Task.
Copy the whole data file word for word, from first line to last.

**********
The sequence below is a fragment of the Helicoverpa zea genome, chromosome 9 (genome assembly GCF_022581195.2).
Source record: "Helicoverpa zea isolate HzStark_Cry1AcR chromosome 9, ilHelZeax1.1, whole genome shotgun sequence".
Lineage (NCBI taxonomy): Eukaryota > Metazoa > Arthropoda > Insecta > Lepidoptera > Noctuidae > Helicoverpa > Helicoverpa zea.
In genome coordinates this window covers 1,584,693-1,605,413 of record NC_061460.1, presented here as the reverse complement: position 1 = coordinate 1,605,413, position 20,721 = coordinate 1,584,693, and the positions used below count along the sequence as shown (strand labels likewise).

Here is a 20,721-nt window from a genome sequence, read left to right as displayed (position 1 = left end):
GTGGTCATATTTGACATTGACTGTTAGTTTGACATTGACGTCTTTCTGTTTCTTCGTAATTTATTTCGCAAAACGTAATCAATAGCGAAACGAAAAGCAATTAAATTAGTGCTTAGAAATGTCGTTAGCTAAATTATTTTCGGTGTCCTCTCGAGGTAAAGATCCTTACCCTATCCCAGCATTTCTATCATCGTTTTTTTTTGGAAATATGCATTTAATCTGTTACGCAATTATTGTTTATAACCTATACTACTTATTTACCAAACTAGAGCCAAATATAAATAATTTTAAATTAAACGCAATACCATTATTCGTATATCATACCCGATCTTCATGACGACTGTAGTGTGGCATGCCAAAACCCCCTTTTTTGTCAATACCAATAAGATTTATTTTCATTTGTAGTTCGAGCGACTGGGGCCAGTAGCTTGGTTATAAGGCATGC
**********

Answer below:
The sequence below is a fragment of the Helicoverpa zea genome, chromosome 9 (genome assembly GCF_022581195.2).
Source record: "Helicoverpa zea isolate HzStark_Cry1AcR chromosome 9, ilHelZeax1.1, whole genome shotgun sequence".
Lineage (NCBI taxonomy): Eukaryota > Metazoa > Arthropoda > Insecta > Lepidoptera > Noctuidae > Helicoverpa > Helicoverpa zea.
In genome coordinates this window covers 1,584,693-1,605,413 of record NC_061460.1, presented here as the reverse complement: position 1 = coordinate 1,605,413, position 20,721 = coordinate 1,584,693, and the positions used below count along the sequence as shown (strand labels likewise).

Here is a 20,721-nt window from a genome sequence, read left to right as displayed (position 1 = left end):
GTGGTCATATTTGACATTGACTGTTAGTTTGACATTGACGTCTTTCTGTTTCTTCGTAATTTATTTCGCAAAACGTAATCAATAGCGAAACGAAAAGCAATTAAATTAGTGCTTAGAAATGTCGTTAGCTAAATTATTTTCGGTGTCCTCTCGAGGTAAAGATCCTTACCCTATCCCAGCATTTCTATCATCGTTTTTTTTTGGAAATATGCATTTAATCTGTTACGCAATTATTGTTTATAACCTATACTACTTATTTACCAAACTAGAGCCAAATATAAATAATTTTAAATTAAACGCAATACCATTATTCGTATATCATACCCGATCTTCATGACGACTGTAGTGTGGCATGCCAAAACCCCCTTTTTTGTCAATACCAATAAGATTTATTTTCATTTGTAGTTCGAGCGACTGGGGCCAGTAGCTTGGTTATAAGGCATGC